A Systematic Review of Stenting and Angioplasty of Symptomatic Extracranial Vertebral Artery Stenosis
Background and Purpose—Extracranial vertebral artery stenosis (ECVAS) is common among patients with ischemic stroke. Despite the limited knowledge of the natural history of patients with symptomatic vertebral disease, endovascular revascularization techniques are now utilized in clinical practice. We sought to determine the risk of endovascular treatment for ECVAS with a systematic review of the literature.
Methods—A search strategy was used using the terms “stenting,” “vertebral,” “ostium,” “origin,” and “extracranial” through Medline. All articles were reviewed along with their references to determine the risk and durability of endovascular treatment.
Results—A total of 27 articles were identified that met inclusion criterion, with a total of 980 of 993 patients treated with stents. The majority of patients (56%) were noted to have contralateral vertebral artery stenosis or occlusion and 92% were symptomatic at the time of treatment. A total of 11 patients (1.1%) experienced a stroke and 8 (0.8%) experienced a transient ischemic attack within 30 days of the procedure. Drug-eluting stents were associated with lower restenosis rates (11%) compared to bare metal stents (30%) at a mean of 24 months of follow-up.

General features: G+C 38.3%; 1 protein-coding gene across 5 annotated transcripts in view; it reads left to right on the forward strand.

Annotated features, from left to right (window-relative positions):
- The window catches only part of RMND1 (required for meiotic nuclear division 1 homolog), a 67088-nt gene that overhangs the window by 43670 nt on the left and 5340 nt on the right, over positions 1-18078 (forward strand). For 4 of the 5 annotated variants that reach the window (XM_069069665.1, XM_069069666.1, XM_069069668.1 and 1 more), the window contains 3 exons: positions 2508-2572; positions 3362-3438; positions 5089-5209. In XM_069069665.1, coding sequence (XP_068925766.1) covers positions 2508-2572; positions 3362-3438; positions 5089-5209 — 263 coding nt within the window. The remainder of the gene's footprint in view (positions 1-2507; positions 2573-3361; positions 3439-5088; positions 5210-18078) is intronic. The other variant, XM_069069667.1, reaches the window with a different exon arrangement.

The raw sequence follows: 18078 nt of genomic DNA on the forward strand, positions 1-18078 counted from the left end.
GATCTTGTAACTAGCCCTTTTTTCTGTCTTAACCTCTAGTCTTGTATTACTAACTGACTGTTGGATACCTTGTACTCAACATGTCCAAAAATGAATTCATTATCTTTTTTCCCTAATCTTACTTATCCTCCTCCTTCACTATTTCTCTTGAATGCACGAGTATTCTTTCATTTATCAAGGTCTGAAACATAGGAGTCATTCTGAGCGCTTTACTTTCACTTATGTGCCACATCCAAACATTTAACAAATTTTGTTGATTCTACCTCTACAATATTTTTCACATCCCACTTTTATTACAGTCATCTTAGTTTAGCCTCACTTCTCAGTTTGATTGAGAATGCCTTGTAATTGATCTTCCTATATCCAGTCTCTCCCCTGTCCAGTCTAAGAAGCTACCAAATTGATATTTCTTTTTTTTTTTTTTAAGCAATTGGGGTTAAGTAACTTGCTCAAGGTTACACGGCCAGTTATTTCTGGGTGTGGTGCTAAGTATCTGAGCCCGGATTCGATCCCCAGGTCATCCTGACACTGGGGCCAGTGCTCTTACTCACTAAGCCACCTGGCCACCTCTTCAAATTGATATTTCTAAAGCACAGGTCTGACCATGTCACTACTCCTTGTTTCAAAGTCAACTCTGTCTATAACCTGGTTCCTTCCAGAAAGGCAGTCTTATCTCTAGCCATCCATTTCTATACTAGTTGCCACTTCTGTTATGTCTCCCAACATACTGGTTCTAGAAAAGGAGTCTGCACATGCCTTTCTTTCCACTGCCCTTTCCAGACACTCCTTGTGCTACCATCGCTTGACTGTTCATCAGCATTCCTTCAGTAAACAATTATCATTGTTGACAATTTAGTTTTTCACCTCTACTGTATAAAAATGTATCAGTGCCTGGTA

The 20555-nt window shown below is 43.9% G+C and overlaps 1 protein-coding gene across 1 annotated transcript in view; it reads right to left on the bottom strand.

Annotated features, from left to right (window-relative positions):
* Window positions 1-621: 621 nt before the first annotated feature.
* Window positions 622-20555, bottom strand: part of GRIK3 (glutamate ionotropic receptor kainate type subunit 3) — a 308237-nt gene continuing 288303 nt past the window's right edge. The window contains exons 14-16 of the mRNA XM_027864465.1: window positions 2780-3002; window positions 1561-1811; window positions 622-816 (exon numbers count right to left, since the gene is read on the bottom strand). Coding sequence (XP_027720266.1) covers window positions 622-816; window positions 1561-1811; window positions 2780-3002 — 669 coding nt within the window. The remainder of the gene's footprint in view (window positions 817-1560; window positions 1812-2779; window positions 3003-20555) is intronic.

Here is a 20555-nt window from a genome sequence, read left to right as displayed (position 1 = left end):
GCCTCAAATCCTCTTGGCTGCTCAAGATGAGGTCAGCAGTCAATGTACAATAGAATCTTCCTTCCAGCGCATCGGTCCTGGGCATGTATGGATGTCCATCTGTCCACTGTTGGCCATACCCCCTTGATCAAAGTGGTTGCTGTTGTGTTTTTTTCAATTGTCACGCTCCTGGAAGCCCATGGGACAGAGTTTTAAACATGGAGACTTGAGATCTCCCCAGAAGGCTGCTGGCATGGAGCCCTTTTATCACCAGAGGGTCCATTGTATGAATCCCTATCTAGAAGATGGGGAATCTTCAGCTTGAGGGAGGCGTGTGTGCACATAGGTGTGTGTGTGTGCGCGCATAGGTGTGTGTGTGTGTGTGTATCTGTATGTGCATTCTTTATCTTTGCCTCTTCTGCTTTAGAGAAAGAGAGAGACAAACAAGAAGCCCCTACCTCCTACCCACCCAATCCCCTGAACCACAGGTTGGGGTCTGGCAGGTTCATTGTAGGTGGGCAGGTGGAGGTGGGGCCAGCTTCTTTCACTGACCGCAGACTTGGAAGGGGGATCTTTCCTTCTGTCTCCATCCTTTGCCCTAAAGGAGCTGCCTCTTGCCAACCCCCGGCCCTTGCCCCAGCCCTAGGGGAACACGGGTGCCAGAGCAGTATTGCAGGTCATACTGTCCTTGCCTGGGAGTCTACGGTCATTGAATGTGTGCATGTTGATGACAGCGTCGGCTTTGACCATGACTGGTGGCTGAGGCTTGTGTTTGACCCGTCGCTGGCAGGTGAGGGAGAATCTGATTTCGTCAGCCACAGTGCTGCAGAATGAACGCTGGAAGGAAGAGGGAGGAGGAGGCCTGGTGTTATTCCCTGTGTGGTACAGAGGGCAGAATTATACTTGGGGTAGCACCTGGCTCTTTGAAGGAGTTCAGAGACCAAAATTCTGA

Conclusions—Stenting and angioplasty of ECVAS appear to have a low rate of periprocedural stroke or transient ischemic attack and restenosis rates that may not be as high as suspected. Given the frequency of ECVAS as an etiology for ischemic stroke, future studies aimed at determining efficacy of this treatment modality relative to medical therapy would be of benefit to clinicians caring for these patients.
- Received December 16, 2010.
- Accepted February 25, 2011.
- © 2011 American Heart Association, Inc.